Here’s what I think may have happened during the brainstorming sessions. Someone had a script centering around the dysfunctional Bradley and Craven families (Ha-ha-ha-ha-ha-ha-ha-ha!!!! Get it??!!!!) and all their ongoing drama, and when the studio bigwigs realized how much it sucked, they went to the trash bin, pulled out all the leftover concepts that weren’t good enough for any of the prior Hellraiser films, and mashed them together. It fails not only as a family drama, but also a horror film, one whose desperation to remain relevant is most obvious in the found footage craze it tries to bandwagon onto in the opening minutes.

Here, Pinhead and all his minions have been pushed to the very back of the franchise they’ve lead for nearly three decades, and for most of the film, we the unfortunate viewers are subject to listening to the Bradley and Craven families (Seriously, what a clever idea!!!!!!!!) bitch and moan about all their hackneyed problems, while the fact that Mama and Papa Craven’s long-lost son Steven is so obviously possessed flies right over everyone else’s heads. I get moping over your son’s disappearance. Any honest to God, loving family would do that. Acting like everything’s normal when the prodigal son returns out of the blue and begins to display behavior that progressively gets weirder and weirder – well, that doesn’t make quite as much sense.

It’s the box, I tell ya. That box will mess you up, man. Just ask Brad Pitt.

“What’s in the box?! What’s in the box??!! WHAT’S IN THE FUCKING BOX????!!!!!!!!

And this time Morgan Freeman isn’t here to help calm you down.

Speaking of demon possession, you know what really helps take care of that? Chicken noodle soup. Yep, turns out, Chicken Soup for the Soul is good for more than just cheap, trite, Oprah approved life advice.

The downside, however, is that demon possession does lead to you wanting to make out and grope your sister. Granted, the boy can always excuse it as him being possessed, but the sister doesn’t put up much of a fight either, so what’s her excuse?

You know what’s worse than a slut? An incestuous slut.

The biggest sin that this film commits, at least to fans of the franchise, is in the way it reduces its star villain to an afterthought. A large part of that problem rests on the shoulders of Stephan Smith Collins, who’s less Bradley’s imposing menace and more Pillsbury Dough Boy if he joined a Satanic BDSM club. Pinhead will never be as memorable of a horror villain as Freddy Krueger, Leatherface, or Michael Myers, but Bradley was able to lend the character enough gravitas to elevate what is on paper a second-rate, albeit slightly interesting, Krueger. Still, one can’t deny the fanbase that Pinhead has, and that’s largely ’cause of what Bradley was able to bring to him in the previous installments. So, in a way, it’s unfair to place the task of filling Bradley’s shoes on Collins, especially when everyone will immediately begin to play the compare and contrast game, much in the same way everyone compared Jackie Earle Haley’s rendition of Freddy to Robert Englund (unlike Collins, Haley’s a far superior acting talent who was let down by a horrible reimaging of Craven’s classic).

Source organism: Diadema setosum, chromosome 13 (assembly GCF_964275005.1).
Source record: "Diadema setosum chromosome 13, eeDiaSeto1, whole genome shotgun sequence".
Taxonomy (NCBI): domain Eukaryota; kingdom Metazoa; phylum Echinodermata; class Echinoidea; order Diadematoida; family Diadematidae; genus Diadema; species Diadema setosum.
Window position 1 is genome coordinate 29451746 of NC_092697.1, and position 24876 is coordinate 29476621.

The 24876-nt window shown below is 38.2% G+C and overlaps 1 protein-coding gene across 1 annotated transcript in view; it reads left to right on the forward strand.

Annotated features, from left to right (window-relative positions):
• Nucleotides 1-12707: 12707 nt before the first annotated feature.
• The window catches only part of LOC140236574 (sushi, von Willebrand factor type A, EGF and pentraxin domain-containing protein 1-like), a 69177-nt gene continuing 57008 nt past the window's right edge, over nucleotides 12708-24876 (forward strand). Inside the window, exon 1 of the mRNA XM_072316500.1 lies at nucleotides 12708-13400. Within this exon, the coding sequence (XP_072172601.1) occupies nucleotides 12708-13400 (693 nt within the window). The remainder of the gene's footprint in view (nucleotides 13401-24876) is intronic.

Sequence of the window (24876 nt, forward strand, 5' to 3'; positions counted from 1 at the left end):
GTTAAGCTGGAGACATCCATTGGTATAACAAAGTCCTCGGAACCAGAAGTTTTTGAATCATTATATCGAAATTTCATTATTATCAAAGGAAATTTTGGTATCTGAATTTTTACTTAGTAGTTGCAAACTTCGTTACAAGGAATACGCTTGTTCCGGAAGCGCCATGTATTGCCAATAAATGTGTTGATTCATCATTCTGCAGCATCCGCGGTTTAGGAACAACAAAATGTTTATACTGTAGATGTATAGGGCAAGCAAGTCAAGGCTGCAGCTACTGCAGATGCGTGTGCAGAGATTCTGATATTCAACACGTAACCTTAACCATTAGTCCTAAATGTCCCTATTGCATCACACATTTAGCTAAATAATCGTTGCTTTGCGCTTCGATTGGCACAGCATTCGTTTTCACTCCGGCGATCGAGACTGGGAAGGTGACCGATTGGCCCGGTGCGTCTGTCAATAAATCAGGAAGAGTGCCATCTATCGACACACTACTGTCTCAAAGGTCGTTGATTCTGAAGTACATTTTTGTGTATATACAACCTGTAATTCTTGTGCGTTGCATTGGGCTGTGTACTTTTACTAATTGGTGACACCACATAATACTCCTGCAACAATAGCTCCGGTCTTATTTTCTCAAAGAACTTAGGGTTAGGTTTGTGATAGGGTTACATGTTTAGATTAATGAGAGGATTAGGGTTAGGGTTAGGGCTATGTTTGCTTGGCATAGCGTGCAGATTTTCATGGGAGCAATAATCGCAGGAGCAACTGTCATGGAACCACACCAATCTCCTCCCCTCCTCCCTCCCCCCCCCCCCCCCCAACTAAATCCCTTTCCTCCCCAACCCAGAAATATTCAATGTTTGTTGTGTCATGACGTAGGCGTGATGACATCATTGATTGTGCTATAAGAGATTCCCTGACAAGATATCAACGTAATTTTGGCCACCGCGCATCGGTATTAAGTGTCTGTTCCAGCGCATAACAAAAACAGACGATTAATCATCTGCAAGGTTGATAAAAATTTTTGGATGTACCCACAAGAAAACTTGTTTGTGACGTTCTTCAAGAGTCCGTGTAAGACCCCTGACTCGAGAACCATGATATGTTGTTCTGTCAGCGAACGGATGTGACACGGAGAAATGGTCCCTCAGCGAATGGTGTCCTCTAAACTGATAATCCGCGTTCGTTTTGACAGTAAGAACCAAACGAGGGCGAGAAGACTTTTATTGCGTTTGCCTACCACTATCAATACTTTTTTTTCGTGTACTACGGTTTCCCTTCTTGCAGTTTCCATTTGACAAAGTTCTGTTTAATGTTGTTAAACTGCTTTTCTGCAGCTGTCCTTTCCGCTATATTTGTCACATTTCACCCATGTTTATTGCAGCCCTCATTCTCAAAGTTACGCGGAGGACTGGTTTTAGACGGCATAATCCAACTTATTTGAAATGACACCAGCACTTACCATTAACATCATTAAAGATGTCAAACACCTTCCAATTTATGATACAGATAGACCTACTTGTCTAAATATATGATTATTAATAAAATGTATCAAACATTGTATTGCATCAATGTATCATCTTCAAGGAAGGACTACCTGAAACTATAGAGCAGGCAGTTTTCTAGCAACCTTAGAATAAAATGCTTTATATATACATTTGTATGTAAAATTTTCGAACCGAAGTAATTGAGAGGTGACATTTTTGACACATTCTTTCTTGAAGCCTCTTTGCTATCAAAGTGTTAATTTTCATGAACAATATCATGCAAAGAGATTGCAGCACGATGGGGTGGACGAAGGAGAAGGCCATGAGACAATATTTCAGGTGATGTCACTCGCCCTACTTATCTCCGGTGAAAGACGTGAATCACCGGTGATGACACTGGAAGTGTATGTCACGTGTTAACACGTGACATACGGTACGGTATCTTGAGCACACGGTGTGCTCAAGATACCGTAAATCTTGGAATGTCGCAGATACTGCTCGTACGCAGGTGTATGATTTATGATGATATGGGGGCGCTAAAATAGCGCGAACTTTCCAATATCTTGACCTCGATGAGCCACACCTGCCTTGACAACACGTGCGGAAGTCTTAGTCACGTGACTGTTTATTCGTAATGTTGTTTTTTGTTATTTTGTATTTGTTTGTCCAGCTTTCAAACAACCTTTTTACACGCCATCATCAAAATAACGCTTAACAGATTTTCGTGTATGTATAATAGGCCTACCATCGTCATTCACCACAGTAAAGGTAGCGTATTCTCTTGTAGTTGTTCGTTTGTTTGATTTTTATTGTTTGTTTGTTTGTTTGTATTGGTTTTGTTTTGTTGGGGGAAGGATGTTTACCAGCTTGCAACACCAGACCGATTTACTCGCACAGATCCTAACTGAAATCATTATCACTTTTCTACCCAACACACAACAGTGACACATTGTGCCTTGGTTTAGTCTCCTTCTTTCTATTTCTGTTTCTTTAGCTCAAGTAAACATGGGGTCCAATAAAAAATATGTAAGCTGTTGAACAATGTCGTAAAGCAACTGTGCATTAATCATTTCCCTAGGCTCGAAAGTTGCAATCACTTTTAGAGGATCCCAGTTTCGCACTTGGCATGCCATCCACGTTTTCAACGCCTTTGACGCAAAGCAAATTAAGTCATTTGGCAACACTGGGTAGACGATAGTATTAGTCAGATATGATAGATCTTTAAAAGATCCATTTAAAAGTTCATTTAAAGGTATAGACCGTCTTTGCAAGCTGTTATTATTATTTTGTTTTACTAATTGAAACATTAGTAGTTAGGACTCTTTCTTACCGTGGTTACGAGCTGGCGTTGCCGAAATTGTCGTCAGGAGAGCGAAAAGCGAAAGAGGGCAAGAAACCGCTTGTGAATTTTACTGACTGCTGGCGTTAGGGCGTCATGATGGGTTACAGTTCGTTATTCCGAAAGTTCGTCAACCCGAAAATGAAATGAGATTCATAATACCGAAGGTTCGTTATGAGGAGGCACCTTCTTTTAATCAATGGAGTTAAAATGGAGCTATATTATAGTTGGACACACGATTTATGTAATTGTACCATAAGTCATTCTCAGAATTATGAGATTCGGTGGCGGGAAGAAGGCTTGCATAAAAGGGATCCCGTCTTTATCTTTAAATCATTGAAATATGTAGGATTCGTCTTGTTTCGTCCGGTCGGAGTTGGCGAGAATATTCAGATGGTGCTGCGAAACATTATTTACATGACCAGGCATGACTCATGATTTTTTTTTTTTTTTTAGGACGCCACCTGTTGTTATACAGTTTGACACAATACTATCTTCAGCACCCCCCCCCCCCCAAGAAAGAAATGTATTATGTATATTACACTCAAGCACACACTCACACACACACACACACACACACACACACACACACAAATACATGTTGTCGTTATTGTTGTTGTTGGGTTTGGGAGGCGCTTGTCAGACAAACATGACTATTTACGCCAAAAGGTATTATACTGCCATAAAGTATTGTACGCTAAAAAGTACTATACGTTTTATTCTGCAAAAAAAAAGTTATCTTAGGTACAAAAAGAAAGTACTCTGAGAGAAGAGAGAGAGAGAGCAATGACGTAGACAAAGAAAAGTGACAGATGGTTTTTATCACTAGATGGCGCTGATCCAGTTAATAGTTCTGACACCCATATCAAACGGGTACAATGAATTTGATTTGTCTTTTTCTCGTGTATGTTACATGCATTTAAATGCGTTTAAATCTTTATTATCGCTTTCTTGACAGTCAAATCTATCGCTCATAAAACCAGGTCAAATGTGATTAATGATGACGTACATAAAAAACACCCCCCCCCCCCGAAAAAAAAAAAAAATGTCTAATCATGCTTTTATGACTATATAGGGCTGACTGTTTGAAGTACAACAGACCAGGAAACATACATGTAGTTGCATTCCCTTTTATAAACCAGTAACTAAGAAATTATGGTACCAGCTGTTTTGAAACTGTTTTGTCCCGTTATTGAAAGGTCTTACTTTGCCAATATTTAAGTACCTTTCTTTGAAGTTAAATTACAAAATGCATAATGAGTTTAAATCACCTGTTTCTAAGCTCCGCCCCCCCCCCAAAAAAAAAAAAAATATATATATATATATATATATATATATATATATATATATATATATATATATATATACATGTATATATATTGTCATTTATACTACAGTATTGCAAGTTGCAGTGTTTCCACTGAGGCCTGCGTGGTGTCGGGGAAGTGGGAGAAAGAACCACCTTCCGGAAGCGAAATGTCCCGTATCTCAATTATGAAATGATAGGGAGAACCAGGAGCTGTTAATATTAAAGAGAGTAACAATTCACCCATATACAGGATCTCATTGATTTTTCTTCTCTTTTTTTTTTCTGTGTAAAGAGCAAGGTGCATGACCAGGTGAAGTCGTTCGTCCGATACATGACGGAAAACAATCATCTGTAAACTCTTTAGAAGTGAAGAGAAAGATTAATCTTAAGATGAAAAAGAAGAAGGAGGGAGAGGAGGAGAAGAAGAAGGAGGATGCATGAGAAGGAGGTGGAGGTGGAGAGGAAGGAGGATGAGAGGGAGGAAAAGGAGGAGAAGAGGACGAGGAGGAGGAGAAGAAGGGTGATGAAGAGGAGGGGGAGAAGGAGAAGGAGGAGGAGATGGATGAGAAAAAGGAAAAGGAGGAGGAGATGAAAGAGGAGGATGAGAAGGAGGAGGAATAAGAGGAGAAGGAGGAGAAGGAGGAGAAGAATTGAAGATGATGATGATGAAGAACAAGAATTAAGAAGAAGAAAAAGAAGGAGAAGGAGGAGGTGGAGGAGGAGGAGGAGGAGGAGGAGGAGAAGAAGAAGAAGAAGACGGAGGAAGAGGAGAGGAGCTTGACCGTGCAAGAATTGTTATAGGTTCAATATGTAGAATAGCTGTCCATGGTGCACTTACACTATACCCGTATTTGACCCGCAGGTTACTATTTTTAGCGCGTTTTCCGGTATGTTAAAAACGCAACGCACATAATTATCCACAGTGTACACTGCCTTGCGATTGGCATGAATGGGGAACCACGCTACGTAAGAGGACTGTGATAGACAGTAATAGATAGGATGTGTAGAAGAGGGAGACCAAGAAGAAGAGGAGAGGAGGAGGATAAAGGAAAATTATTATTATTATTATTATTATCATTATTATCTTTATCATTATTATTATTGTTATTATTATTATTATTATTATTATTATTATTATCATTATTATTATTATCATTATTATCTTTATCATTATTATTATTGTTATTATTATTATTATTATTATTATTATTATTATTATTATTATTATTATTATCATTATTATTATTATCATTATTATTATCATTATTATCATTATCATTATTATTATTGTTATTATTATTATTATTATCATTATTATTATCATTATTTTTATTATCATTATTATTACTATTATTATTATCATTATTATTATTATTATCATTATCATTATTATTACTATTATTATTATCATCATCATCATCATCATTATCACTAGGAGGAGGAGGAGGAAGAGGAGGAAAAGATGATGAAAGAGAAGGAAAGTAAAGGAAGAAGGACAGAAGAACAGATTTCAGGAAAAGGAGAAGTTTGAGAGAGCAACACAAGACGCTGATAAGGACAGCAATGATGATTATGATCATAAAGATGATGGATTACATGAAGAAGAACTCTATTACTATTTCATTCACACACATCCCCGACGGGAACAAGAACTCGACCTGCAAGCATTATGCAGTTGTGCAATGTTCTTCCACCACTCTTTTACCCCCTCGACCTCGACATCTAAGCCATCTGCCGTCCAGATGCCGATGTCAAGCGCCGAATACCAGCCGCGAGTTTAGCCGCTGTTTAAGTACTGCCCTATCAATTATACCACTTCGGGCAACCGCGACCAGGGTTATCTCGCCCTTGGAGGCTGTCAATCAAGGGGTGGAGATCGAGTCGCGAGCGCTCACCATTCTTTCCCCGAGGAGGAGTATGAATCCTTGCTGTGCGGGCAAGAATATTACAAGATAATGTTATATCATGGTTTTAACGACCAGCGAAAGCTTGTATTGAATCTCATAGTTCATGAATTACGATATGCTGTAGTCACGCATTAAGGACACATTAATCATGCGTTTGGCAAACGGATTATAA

It’s clear that those behind the making of this were aware of Collins’s inability to effectively portray Pinhead, which explains why Pinhead’s role is not only reduced, but Collins’s dialogue is also dubbed in by voice-actor Fred Tatasciore. Tatasciore’s clearly noticeable dubbing does give Pinhead a darker presence than Collins would’ve otherwise provided, but the lack of Bradley’s presence is sorely felt throughout the film.

Not that Bradley could’ve saved this giant, steaming turd, ’cause honestly whoever’s playing Pinhead is hardly the sole problem with this crap-fest, but still…

There’s flogging a dead horse and then there’s the Hellraiser series, a franchise that has long overstayed its welcome, yet continues to keep showing up for no reason now other than for the studio to retain its rights. The fact that the script sounds like it was written on napkin during a Saturday night of binge drinking at the local bar, and actors no one has heard of turn in phoned-in performance as if even they are too good for this is clear enough evidence to say that everyone involved was on the same page with the Dimension Films execs. Hellraiser: Revelations has no reason to exist, that is unless you consider making the bad installments before it look good – great – hell, masterful even a good enough reason. That’s just a nicer way of saying this film sucks balls.